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Chiggers (Acariformes: Trombiculoidea) do not increase rates of infection by Batrachochytrium dendrobatidis fungus in the endemic Dwarf Mexican Treefrog Tlalocohyla smithii (Anura: Hylidae)

Author:
Jacinto-Maldonado, M., García-Peña, G.E., Paredes-León, R., Saucedo, B., Sarmiento-Silva, R.E., García, A., Martínez-Gómez, D., Ojeda, M., Del Callejo, E., Suzán, G.
Source:
International journal for parasitology 2020 v.11 pp. 163-173
ISSN:
2213-2244
Subject:
Acariformes, Batrachochytrium dendrobatidis, Eutrombicula, Hylidae, Ranavirus, air temperature, canopy, chiggers, frogs, fungi, indigenous species, infectious diseases, microhabitats, mixed infection, monitoring, morbidity, mortality, parasites, population dynamics, risk, streams, synergism, viruses, Mexico
Abstract:
Amphibian populations are globally declining at an alarming rate, and infectious diseases are among the main causes of their decline. Two micro-parasites, the fungus Batrachochytrium dendrobatidis (Bd) and the virus Ranavirus (RV) have caused mass mortality of amphibians and population declines. Other, less understood epizootics are caused by macro-parasites, such as Trombiculoidea chiggers. Infection with chiggers can affect frog behavior and survival. Furthermore, synergistic effects of co-infection with both macro and micro-parasites may lead to higher morbidity. To better understand these potential synergies, we investigated the presence and co-infection by chiggers, Bd and RV in the endemic frog Tlalocohyla smithii (T. smithii). Co-infection of Bd, RV, and/or chiggers is expected in habitats that are suitable for their co-occurrence; and if infection with one parasite facilitates infection with the others. On the other hand, co-infection could decrease if these parasites were to differ in their micro-environmental requirements (i.e. niche apportionment). A total of 116 frogs of T. smithii were studied during 2014 and 2016 in three streams within the Chamela-Cuixmala Biosphere Reserve in Jalisco, Mexico. Our results show that 31% of the frogs were infected with Trombiculoidea chiggers (Hannemania sp. and Eutrombicula alfreddugesi); Hannemania prevalence increased with air temperature and decreased in sites with high canopies and with water pH values above 8.5 and below 6.7. Bd prevalence was 2.6%, RV prevalence was 0%, and none of the frogs infected with chiggers were co-infected with Bd. Together, this study suggests that chiggers do not facilitate infection with Bd, as these are apportioned in different micro-habitats. Nevertheless, the statistical power to assure this is low. We recommend further epidemiological monitoring of multiple parasites in different geographical locations in order to provide insight on the true hazards, risks and conservation options for amphibian populations.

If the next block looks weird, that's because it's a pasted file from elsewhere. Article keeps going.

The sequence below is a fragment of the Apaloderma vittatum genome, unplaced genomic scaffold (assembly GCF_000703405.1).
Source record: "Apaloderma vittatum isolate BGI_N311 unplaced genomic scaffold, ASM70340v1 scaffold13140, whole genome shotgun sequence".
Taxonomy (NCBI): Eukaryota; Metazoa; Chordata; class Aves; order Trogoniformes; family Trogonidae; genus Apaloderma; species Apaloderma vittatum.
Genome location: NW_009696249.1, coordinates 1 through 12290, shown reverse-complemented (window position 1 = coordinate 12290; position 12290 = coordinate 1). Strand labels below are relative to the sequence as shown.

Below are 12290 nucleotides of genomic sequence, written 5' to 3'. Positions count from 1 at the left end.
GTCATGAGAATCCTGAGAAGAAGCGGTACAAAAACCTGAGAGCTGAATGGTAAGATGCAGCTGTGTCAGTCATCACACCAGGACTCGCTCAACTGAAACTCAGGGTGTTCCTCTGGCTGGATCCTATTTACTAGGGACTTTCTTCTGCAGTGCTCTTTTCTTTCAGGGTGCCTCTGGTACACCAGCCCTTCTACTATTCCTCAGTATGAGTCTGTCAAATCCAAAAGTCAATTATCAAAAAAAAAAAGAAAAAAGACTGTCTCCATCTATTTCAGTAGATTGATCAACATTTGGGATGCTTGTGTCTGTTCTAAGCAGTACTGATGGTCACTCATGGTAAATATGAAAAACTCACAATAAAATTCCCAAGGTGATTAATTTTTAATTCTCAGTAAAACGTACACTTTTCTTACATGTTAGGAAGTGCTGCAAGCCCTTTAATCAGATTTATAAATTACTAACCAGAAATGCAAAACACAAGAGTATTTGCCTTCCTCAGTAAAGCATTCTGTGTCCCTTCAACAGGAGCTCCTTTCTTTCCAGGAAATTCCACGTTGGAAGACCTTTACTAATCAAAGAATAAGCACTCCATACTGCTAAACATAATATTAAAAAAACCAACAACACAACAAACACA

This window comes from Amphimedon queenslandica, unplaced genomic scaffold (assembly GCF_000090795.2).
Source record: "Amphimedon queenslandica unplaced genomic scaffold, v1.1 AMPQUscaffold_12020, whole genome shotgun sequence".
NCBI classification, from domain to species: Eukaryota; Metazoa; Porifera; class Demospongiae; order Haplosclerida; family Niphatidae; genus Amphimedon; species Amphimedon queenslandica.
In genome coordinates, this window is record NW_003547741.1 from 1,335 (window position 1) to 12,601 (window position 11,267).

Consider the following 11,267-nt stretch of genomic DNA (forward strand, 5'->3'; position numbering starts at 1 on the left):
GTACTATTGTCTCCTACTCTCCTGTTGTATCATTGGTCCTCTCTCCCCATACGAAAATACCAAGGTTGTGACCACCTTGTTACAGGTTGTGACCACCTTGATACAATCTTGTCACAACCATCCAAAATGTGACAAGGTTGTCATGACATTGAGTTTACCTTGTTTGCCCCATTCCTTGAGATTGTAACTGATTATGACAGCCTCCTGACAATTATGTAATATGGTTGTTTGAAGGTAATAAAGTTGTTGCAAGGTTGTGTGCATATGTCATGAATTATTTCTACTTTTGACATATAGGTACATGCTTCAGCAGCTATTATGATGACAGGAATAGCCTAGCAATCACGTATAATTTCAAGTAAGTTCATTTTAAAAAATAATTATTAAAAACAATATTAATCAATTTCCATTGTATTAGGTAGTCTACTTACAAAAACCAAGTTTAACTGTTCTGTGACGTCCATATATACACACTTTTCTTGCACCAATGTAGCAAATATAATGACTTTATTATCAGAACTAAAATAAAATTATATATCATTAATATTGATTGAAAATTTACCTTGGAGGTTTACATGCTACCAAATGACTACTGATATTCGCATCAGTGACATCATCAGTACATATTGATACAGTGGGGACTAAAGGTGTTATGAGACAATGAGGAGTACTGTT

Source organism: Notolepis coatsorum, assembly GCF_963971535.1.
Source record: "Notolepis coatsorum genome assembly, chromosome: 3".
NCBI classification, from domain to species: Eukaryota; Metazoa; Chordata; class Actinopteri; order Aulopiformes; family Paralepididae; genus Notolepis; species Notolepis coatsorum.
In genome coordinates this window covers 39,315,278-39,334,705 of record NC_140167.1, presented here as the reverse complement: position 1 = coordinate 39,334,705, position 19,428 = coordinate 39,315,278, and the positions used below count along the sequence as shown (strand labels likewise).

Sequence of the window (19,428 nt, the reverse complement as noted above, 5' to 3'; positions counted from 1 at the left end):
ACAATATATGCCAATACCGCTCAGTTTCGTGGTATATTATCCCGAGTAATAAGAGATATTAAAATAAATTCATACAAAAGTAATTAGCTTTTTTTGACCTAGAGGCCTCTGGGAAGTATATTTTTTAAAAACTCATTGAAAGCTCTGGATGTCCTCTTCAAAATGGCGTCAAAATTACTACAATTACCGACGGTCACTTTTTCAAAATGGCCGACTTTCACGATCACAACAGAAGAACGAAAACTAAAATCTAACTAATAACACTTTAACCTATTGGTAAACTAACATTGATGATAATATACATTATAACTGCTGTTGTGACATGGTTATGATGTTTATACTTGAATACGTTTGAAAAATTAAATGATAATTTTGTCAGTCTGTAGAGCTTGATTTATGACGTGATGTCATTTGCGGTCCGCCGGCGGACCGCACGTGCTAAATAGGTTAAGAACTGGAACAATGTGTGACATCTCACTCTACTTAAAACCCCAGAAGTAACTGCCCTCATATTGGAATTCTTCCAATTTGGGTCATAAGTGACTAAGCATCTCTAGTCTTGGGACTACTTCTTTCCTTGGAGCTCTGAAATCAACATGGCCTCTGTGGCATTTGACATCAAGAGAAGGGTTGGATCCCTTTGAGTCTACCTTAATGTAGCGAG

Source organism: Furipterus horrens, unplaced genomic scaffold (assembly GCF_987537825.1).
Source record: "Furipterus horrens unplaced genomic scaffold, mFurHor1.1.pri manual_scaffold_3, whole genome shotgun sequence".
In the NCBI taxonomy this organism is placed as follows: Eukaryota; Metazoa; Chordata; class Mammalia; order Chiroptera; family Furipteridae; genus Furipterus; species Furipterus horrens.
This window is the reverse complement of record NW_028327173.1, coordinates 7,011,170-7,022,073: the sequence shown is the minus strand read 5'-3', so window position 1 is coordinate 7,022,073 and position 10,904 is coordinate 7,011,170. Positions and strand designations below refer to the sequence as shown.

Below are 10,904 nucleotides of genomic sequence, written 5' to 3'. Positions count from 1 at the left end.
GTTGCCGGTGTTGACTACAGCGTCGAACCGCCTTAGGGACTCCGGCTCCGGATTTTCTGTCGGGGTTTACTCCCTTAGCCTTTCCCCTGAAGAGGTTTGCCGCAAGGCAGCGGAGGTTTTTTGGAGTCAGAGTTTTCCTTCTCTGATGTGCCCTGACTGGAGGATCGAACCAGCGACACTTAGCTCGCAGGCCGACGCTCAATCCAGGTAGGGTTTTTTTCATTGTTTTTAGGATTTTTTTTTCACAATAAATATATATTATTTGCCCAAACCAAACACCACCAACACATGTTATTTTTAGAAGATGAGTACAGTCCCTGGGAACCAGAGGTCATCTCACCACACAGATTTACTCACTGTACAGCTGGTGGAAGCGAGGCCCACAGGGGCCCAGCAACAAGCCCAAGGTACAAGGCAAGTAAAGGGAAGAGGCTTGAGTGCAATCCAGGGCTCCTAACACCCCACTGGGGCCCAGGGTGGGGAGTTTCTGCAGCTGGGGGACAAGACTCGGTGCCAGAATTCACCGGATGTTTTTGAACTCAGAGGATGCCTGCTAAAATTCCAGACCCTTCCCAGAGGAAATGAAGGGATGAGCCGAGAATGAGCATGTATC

Agid:
6842811